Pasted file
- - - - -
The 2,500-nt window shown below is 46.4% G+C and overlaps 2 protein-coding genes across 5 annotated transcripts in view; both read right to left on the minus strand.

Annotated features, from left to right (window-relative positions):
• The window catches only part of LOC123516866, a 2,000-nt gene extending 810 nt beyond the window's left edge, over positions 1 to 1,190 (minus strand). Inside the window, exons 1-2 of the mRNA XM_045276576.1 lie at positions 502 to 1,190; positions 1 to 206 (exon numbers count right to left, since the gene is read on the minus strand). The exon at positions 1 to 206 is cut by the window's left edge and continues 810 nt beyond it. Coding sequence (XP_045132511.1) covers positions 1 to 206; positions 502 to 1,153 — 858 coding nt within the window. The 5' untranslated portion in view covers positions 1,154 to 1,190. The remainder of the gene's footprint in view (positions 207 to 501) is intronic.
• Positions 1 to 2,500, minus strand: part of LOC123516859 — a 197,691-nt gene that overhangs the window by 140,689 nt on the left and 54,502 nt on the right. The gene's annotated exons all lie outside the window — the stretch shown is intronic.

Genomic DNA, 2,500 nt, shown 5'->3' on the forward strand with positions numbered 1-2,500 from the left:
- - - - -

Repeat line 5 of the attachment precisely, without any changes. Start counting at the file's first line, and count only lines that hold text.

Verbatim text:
Genomic DNA, 2,500 nt, shown 5'->3' on the forward strand with positions numbered 1-2,500 from the left: